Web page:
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The beginning of the school year marks a time period when parents and other caregivers are swamped with paperwork to complete from their children’s school, and many of them have concerns about their children’s vaccine schedule.
Dr. Marion Gruber, director of the office of Vaccines Research and Review for the Food and Drug Administration (FDA), states that, “Parents should know that vaccines protect children from many serious illnesses from infectious diseases. The risk of being harmed by vaccines is much smaller than the risk of serious illness from infectious diseases,” she says.
The biggest complaint most children experience from vaccination is soreness around the site where they were injected. Other than that, there are no serious effects; and if they are, the instances are very rare.
Childhood diseases like measles, Hib (Haemophilus influenzae type b) and diphtheria have become rare occurrences thanks to vaccines. Vaccines have worked wonders to make childhood diseases like smallpox and polio nonexistent in United States. Thus, the use of vaccines has prevented many children in the United States from having to suffer and die from various diseases that were once commonplace in childhood.
According to Gruber, just because vaccination has made childhood diseases of the past a very rare phenomenon, parents cannot dismiss the possibility these diseases can still occur—especially if people elect not to have their children vaccinated.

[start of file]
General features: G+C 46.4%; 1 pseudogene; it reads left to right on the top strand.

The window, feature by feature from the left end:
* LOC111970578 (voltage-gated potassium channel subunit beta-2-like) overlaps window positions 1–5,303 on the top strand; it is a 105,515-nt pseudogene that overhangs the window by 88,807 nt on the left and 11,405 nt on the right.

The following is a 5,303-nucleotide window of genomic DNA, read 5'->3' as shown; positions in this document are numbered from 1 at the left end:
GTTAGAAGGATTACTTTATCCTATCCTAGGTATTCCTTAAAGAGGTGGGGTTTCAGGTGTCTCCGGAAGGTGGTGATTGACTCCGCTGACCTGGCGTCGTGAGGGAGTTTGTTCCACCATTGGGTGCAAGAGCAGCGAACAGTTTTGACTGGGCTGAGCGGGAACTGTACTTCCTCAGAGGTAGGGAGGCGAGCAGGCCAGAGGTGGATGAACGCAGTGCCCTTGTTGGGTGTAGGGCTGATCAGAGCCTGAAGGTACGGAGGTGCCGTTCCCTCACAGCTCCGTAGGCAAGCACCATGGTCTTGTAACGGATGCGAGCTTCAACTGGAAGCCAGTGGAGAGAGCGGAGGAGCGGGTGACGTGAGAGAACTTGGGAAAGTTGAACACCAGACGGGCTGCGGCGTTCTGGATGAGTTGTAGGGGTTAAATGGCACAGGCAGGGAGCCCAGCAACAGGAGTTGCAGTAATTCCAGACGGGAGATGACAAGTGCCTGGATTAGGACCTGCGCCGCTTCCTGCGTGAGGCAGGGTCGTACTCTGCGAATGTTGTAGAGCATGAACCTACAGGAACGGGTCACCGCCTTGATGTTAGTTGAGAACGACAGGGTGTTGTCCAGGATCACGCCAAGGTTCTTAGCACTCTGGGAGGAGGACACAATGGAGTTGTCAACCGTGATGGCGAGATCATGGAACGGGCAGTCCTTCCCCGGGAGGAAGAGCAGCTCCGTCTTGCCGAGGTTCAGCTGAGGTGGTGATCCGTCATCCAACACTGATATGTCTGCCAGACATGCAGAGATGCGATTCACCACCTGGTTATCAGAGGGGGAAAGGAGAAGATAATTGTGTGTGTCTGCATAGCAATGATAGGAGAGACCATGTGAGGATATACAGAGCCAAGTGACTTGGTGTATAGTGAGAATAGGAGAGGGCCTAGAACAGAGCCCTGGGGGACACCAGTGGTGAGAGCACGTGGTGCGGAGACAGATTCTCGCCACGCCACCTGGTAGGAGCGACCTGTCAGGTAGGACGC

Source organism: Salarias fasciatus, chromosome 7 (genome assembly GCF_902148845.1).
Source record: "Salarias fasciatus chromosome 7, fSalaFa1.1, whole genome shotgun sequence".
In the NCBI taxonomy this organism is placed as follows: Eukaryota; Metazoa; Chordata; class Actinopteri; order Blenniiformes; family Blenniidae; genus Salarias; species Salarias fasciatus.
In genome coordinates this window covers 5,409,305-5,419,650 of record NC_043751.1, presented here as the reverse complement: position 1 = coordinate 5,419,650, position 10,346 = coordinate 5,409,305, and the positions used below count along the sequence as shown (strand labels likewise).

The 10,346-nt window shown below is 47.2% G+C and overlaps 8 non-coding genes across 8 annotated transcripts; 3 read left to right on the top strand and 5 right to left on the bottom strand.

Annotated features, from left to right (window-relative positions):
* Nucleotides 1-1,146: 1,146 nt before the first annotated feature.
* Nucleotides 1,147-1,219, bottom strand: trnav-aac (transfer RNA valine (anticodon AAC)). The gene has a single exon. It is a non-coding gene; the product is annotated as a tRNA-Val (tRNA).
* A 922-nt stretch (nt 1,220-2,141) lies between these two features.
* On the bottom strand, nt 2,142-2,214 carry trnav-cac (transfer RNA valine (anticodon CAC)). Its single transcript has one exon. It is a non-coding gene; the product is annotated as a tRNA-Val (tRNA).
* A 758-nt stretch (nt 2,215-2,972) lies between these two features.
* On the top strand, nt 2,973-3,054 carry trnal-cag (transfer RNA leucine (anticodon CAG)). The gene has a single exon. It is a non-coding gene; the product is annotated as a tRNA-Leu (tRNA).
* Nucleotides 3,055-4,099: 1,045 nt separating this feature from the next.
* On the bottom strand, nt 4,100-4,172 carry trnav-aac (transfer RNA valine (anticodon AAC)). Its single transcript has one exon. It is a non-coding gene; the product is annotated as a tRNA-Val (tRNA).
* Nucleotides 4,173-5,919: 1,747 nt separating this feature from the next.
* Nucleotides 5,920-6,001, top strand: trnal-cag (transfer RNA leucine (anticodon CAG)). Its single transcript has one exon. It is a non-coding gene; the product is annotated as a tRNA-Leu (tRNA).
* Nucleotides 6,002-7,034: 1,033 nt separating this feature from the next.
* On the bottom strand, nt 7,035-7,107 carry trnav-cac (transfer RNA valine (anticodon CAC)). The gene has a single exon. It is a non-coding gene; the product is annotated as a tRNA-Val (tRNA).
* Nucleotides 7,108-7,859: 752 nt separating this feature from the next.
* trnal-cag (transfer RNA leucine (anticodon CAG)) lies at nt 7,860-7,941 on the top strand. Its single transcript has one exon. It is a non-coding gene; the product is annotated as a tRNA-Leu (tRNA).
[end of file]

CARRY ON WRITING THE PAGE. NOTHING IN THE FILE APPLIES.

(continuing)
Review the vaccine information sheets
The following material contains information required by law that healthcare professionals have to provide on the pros and cons of using vaccines.
Discuss the pros and cons of having your child vaccinated with your child’s physician.
It’s important to know the risks taken when parents decide not to let their children have vaccines. For example, diseases that are preventable because of vaccines (i.e. pertussis, diphtheria and measles) are known to be fatal or cause lasting harm for some children.
Notify the doctor about your child’s medical history prior to getting them vaccines.
If your child has a medical history of previous illnesses or has had an allergic reaction to vaccines in the past, then your child’s healthcare provider needs to know that. Also, tell the doctor of any known allergies your child has. If your child is allergic to eggs, then a flu vaccine could prove to be harmful or fatal to your child since eggs are used to produce flu vaccines.
People sensitive to latex may have a problem taking vaccines that are packaged in latex material. Also, you should let your child’s doctor know about vaccines your child should avoid because of a weak immune system.
Report adverse reactions
The FDA and the Center for Disease Control and Prevention (CDC) recommend all parents report any adverse reactions or other problems from taking a vaccine to the Vaccine Adverse Event Reporting System.